Can Westerners truly become Buddhists?

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Re: Can Westerners truly become Buddhists?

Postby plwk » Fri Mar 01, 2013 3:28 pm

I think India is the most accepting culture I've lived in so far. When I was staying in Ladakh on the second day an Indian gentleman insisted on buying me breakfast because, as he said, "We should support holy men." I insisted I was no holy man, but accepted breakfast. He actually watches Ajahn Brahm's videos online and thinks highly of him. To most Indians, I suspect, a westerner being Buddhist or even a Sadhu isn't so unusual. Hell in India nothing is really unusual. That's the beauty of Mother India.
Tsk tsk shave the beard.... :mrgreen:
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Re: Can Westerners truly become Buddhists?

Postby Indrajala » Fri Mar 01, 2013 3:30 pm

plwk wrote:
I think India is the most accepting culture I've lived in so far. When I was staying in Ladakh on the second day an Indian gentleman insisted on buying me breakfast because, as he said, "We should support holy men." I insisted I was no holy man, but accepted breakfast. He actually watches Ajahn Brahm's videos online and thinks highly of him. To most Indians, I suspect, a westerner being Buddhist or even a Sadhu isn't so unusual. Hell in India nothing is really unusual. That's the beauty of Mother India.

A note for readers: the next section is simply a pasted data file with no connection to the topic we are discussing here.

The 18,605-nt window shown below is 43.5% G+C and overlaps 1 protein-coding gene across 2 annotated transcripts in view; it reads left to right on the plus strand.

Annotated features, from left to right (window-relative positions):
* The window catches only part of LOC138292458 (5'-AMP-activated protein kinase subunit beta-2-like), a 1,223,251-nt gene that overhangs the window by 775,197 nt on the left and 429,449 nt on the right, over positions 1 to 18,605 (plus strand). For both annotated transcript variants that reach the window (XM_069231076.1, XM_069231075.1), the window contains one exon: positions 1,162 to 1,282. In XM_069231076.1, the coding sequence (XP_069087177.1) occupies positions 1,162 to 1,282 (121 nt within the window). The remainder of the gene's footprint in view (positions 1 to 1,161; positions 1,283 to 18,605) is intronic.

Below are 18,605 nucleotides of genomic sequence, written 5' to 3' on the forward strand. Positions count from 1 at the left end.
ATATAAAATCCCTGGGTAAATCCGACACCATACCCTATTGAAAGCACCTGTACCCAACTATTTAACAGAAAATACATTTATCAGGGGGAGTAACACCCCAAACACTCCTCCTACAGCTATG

Tsk tsk shave the beard.... :mrgreen:


I was also wearing my Zen monk outfit (samue) and said I was living at the stupa.

Actually some other people asked to take my photo. They said, "I want a picture of the Japanese monk."

Huh? Okay...
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Re: Can Westerners truly become Buddhists?

Postby Yudron » Fri Mar 01, 2013 9:21 pm

Mirage--Regarding the deities, if you are a Vajrayana student of the Nyingma school it would be difficult to dispense with them, because people see the their internal 100 peaceful and wrathful deities manifesting externally in the bardo, or, if they become a sublime practitioner, they may see them externally during the bardo of this life as well. Note: they are not seeing a Tibetan painting of deity, but deity itself. Their appearance in the bardo may be very bright and very loud, so that untrained people my not recognize them as their own divinity... they may have aversion, as you do to their portraits in art. So, we do various practices to learn to recognize and love them.